Healthy Adaptogens!

You may have heard the word “adaptogens” thrown around recently. But what are they exactly? You might guess from their name that they have something to do with adapting. Specifically, adaptogens are plant-based foods (mainly roots, herbs, and mushrooms) considered to help the body adapt to stress. More broadly, they have a normalizing effect on body processes and are known to help promote homeostasis. This means they can help you feel more balanced!

There are many kinds of adaptogens, and while they share some things in common, they all have slightly different effects. In fact, they do not necessarily share any common mechanisms, meaning they accomplish similar effects in different ways. Take a look at the list below to decide which is right for you! Most of these can be found in powdered or capsule form, but some can be eaten with delicious recipes

1. Ginseng

Faydasi Var / Flickr

Looking for an alternative to caffeine? Ginseng is a root vegetable common in traditional Chinese medicine that is often used as a tea. It is known to promote a feeling of increased energy and sharper cognitive function. This makes it a popular substitute for coffee, for those who would rather not have caffeine. It is also known for its anti-inflammatory properties and its ability to regulate blood sugar.

Try this Healing Turmeric Smoothie with ginseng for energy and immunity.

2. Ashwagandha

Dinesh Valke / Flickr

Ashwagandha is a root that has been used for centuries in Ayurvedic medicine but has recently become popular in the west. It is known to protect against stress, heal adrenal fatigue, and promote memory function. It is also anti-inflammatory and anti-arthritic. It’s usually found in powdered form and can be added to smoothies.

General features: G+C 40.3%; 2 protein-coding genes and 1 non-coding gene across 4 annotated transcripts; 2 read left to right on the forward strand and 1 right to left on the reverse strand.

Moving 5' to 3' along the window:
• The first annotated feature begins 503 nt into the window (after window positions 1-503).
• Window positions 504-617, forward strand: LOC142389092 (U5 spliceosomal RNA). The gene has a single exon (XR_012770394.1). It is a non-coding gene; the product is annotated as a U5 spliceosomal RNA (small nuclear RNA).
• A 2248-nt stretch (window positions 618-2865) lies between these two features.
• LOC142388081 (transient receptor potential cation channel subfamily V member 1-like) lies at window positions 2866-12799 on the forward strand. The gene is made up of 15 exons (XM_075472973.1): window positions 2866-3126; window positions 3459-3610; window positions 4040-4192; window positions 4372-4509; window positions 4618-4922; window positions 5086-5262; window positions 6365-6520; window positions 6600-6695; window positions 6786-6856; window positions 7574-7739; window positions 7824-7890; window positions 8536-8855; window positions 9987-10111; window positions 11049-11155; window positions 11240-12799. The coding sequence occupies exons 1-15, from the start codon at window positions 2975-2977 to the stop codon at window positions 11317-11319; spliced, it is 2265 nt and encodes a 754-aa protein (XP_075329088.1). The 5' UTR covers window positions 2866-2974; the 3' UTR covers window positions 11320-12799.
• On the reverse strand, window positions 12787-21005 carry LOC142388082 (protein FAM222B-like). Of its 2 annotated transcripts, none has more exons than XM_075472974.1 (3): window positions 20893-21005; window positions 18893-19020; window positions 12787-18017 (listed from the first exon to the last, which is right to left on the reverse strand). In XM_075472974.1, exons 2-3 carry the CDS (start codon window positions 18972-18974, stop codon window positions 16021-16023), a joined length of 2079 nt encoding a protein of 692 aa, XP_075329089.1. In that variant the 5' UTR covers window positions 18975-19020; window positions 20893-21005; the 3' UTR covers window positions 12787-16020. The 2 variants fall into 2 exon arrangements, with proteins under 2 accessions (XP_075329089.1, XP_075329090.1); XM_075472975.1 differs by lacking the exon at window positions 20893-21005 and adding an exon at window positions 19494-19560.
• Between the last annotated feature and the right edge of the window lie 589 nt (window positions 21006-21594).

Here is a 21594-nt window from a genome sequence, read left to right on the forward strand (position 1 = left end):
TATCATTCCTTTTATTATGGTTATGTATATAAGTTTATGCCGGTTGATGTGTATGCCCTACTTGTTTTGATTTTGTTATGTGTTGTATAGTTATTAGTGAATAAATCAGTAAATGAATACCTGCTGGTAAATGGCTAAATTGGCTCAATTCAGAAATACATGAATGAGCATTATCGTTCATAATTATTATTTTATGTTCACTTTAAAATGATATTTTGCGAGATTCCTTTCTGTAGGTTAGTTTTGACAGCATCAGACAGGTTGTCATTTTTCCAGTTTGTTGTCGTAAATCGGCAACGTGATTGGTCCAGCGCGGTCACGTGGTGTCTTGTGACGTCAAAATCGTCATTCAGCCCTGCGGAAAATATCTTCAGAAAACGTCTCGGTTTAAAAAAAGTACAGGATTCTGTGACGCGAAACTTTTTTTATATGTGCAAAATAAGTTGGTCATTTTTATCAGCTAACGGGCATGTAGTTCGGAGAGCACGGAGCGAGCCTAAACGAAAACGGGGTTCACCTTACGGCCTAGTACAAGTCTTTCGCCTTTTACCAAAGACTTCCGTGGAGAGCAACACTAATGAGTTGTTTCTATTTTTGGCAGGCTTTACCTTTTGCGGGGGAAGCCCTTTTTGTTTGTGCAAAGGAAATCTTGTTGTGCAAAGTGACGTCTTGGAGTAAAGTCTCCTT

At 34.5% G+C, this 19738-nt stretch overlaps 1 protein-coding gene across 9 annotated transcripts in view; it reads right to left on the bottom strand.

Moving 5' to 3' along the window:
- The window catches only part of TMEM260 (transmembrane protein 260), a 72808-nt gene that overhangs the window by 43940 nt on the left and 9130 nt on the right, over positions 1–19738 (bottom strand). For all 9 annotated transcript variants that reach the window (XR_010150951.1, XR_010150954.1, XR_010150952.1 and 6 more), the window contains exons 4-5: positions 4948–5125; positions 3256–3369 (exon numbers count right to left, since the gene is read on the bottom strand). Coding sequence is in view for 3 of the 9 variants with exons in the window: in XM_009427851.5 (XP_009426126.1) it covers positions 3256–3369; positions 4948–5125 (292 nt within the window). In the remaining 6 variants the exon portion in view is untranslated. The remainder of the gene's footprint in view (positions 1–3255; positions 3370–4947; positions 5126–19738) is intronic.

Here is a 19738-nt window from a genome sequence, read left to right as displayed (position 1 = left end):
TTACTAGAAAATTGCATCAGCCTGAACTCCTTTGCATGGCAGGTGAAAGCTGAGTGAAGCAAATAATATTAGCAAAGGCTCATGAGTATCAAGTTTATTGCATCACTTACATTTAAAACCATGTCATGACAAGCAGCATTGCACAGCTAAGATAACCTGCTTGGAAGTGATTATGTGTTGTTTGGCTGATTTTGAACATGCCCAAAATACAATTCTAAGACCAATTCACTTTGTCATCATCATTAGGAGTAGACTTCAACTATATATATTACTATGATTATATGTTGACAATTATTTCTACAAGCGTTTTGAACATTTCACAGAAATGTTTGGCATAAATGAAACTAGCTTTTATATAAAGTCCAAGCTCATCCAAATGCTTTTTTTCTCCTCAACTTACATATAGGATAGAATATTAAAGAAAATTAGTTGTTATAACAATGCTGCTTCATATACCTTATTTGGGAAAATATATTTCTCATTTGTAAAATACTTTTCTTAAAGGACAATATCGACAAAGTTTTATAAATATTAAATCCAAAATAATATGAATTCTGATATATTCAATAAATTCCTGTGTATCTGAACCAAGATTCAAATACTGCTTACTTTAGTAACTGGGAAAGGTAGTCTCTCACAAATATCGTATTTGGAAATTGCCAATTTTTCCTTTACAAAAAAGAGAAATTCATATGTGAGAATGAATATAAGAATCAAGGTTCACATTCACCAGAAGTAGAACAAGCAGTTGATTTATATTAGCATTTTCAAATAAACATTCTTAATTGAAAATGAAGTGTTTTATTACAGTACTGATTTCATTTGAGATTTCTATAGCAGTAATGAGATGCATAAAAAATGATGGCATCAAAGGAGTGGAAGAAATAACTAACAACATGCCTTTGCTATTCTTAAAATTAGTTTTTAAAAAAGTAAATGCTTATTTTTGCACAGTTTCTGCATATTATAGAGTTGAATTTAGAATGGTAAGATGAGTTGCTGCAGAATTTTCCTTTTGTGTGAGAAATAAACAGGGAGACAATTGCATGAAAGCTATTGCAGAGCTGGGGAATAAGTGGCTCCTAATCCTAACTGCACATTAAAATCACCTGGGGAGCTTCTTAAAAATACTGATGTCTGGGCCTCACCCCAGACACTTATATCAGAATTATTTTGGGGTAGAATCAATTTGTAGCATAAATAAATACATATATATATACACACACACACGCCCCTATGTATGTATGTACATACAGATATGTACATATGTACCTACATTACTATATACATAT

3. Licorice

Dave Ungar / Flickr

Licorice is another adaptogenic root known to heal adrenal fatigue. In addition, it can help ease stress by regulating cortisol levels. It’s also used for its anti-inflammatory properties and to aid digestion. Though many people will be familiar with licorice as a candy, it can also be consumed as a tea, in powdered form, or even raw. The root itself can be chewed and has a pleasantly sweet flavor.

For a healthier alternative to candy, try this Raw licorice or these Raspberry Licorice Mini Cakes.

4. Maca

Wikimedia Commons

Maca is a root that has been cultivated and used for centuries to treat infertility. It is considered to have an energizing effect and is often used to treat fatigue. It is also used to reduce symptoms of depression, improve blood pressure, and support immunity. Maca has even been shown to alleviate the loss of sex drive as a side effect of antidepressants in postmenopausal women. It is often consumed in powdered or capsule form, in tea, and in recipes that use chocolate.

Check out this Maca Hot Chocolate or this Maca Chocolate Bark for a unique chocolate experience.

5. Astragalus

Wikimedia Commons

Astragalus root has been used in traditional Chinese medicine to protect against disease. It has anti-inflammatory properties and helps to support the immune system and regulate blood pressure. It can be found in powdered or capsule form.

6. Tulsi

दीपक / Flickr

Tulsi, also known as Holy Basil or the “Queen of Herbs,” has been used in Ayurvedic medicine for centuries. It has many uses, but it is most commonly used to treat stress and to regulate metabolism. It is also antibacterial and anti-inflammatory. It’s also commonly used as a tea and has a pleasant flavor.

Try this recipe for Tulsi Chai to spice up your tulsi tea.

7. Rhodiola

rhodiola rosea